Nest, Bird & Peak 1445

These are notes from climbing Nest Peak, Bird Peak and Peak 1445.  I climbed Bird in June 2001, Nest and Bird in August 2018 and 1445 in August 2018 and after multiple trips back there I figured I’d share my notes on access to the area.

All of these peaks are fun hikes with minimal difficulty.  Nest and Bird have short sections of Class 3, but there is little exposure and the sections only last for short distances before reverting back to Class 2. Nest has a wonderful ridge that you traverse with beautiful views of Turnagain Arm, while Bird towers above all the surrounding peaks and gives you a great view of the Kinglets, Upper Bird Creek and all of Penguin Ridge.  Peak 1445 kind of sits down below everything but it is nice to get into the headwaters of Penguin Creek which feels very wild despite being just one ridge shy of the Seward highway.

Alaskan Monkshood

These peaks, while within spitting distance of the Seward highway, are fairly difficult to access due to poor trails that have seen little brushing within the past 10+ years.  The trail leading up Penguin Creek valley is open to ATVs and is easy travel, but the second you reach the closed to ATVs section the trail reverts to an overgrown corridor better suited for short stocky bears then lanky humans. The California Creek trail leading up to Gentoo / Penguin Ridge is good early and late season, but tends to get overgrown as soon as mid-July.  There is also faint trail that connects from the base of Nest over to the valley below Bird, however by August the trail is virtually unusable.  When I climbed Bird in June the trail was reasonable – but when I climbed it in August it was really difficult to follow.

Tony smiling on Penguin Creek trail in August.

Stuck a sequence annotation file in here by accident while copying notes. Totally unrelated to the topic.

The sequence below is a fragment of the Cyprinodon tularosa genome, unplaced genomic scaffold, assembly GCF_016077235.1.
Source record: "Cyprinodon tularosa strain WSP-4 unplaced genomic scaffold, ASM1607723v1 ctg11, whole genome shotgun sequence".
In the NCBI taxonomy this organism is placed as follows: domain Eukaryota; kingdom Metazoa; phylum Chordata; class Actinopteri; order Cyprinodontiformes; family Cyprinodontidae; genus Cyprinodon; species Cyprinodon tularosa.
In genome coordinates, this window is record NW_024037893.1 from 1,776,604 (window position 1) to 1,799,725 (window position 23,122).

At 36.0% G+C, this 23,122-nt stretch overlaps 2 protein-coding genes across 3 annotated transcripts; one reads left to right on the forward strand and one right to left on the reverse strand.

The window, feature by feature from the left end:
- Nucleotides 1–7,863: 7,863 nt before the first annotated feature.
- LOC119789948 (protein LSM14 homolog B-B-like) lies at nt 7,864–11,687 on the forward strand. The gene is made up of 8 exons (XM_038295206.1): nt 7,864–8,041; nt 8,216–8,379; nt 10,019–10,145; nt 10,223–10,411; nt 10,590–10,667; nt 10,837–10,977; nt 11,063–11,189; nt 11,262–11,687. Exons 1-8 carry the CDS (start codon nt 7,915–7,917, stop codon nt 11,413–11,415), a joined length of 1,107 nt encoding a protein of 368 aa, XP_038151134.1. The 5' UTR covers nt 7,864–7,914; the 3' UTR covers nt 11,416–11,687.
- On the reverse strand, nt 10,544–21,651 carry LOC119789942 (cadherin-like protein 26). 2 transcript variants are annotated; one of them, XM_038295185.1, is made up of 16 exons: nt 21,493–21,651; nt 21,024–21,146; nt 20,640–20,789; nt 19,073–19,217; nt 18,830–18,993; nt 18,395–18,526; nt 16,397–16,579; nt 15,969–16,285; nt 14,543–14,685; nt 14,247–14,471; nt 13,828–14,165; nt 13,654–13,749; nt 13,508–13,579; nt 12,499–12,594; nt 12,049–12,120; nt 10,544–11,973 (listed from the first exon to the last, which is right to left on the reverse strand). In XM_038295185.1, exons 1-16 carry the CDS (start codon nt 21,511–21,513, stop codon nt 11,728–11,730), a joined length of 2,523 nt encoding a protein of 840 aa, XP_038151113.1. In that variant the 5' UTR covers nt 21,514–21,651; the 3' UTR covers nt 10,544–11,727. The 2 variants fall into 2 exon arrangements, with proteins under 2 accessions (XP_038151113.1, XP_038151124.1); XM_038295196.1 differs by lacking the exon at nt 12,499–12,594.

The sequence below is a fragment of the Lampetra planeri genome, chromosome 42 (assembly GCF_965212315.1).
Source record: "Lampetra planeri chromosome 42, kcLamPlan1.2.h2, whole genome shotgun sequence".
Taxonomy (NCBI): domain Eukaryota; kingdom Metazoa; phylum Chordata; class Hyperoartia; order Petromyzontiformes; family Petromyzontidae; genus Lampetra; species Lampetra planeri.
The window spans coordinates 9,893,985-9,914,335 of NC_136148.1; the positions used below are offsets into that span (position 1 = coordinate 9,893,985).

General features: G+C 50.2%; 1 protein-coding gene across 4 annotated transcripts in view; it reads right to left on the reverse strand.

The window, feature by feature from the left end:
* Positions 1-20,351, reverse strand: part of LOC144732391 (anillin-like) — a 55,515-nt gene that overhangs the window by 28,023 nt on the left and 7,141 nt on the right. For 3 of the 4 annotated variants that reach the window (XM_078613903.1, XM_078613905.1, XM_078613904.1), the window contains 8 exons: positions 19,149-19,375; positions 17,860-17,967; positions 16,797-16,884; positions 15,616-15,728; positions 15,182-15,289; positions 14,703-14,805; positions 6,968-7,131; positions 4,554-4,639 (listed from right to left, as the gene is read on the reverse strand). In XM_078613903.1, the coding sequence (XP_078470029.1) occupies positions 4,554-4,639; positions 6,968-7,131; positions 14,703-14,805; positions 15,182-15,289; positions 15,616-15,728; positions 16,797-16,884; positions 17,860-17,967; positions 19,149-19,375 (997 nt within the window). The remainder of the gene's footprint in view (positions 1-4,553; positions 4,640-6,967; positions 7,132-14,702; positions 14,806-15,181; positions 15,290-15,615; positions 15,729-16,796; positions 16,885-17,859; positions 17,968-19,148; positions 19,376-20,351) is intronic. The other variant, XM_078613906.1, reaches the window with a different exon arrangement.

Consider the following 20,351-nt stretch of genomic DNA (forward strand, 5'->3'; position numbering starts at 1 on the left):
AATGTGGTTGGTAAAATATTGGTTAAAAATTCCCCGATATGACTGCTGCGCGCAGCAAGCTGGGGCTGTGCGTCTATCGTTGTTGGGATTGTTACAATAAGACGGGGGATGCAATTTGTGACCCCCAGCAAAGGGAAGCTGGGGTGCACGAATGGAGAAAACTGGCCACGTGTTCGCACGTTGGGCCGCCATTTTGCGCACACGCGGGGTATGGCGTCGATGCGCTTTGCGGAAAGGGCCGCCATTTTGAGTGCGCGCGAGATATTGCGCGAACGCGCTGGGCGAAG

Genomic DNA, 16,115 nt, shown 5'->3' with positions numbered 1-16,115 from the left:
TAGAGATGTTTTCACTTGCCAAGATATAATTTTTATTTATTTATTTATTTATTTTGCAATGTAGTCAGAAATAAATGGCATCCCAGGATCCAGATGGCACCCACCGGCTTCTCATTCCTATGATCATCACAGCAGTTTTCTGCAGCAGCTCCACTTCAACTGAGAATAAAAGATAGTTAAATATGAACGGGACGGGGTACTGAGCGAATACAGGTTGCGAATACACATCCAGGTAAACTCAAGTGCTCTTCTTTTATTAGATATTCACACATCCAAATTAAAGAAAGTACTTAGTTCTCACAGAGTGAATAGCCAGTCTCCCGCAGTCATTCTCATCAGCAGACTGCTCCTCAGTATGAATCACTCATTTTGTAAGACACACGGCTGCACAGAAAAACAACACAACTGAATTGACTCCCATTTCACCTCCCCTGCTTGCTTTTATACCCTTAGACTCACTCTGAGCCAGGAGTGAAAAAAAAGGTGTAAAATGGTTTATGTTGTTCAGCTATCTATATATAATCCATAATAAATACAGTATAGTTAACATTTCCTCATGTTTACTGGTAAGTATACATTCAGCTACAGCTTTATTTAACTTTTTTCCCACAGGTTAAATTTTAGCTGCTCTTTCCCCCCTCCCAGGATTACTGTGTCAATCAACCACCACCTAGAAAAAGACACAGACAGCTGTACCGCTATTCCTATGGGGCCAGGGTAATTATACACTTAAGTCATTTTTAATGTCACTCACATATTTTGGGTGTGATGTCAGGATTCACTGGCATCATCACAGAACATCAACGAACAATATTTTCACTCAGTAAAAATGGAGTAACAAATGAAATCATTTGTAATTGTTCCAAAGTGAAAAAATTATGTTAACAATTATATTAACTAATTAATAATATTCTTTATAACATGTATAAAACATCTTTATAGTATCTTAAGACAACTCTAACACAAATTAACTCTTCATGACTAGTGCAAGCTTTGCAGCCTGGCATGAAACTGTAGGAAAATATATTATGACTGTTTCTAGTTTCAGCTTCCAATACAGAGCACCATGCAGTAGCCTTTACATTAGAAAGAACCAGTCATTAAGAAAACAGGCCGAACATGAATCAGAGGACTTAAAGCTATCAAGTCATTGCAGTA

Yvonne scowling on California Creek trail in August.

As for the routes:  Nest Peak is the peak that lies northeast of Penguin Peak on the north side of Penguin Creek. Access this route from the Bird Creek (Penguin Peak) trailhead. Hike or bike 3 miles to the base of the peak (be sure to take the east trending Penguin Creek fork instead of heading all the way up Bird Creek). At mile 3 you’ll reach the end of the section open to ATVs and the trail will suddenly transition to body width trail through spruce and alder. Follow this for 1/2 mile until you reach the first open meadow / avalanche path (around 1200′) where you will turn and start working your way uphill.  There is minimal brush as the trail is decent up until this point and the avalanche path is mostly grass that quickly transitions to tundra.  Ascend this for 2500′ until you reach the ridge at 3800′.  Once on the ridge follow the ridgeline all the way to the summit.

Tony Perelli in the meadow / ave path that leads to the ridge of Nest.

W Ridge of Nest.

Tony Perelli & Eric Parsons on the W ridge of Nest.

Bird Peak is accessed the same way as Nest, the difference being that you want to continue along the Penguin Creek trail for another 1/2 mile past the turn off to Nest. Next you will want to start working your way up the hillside aiming for a bench on the south side of Nest.  Go up and over this bench and drop down into the valley between Nest and Bird. Ascending early and sidehilling across the south face of Nest gets you above treeline faster which is nice given the trail is pretty much impassable at this point.   Once in the hanging valley hike up to 2700′ and take the grass ramp that ascends to the ridge prior to south of Point 4840′ (the bump on the ridge south of the summit of Bird). In early season is possible to hike up and around the corner and take the snow gully on the West Face all the way to the ridgeline, however this is a pretty steep gully and you’d want crampons / ice axe for it. Once on the ridgeline follow the crest all the way to the summit.  The true summit is actually the bump farthest east and you can bypass the Class 3 near the western summit by staying low.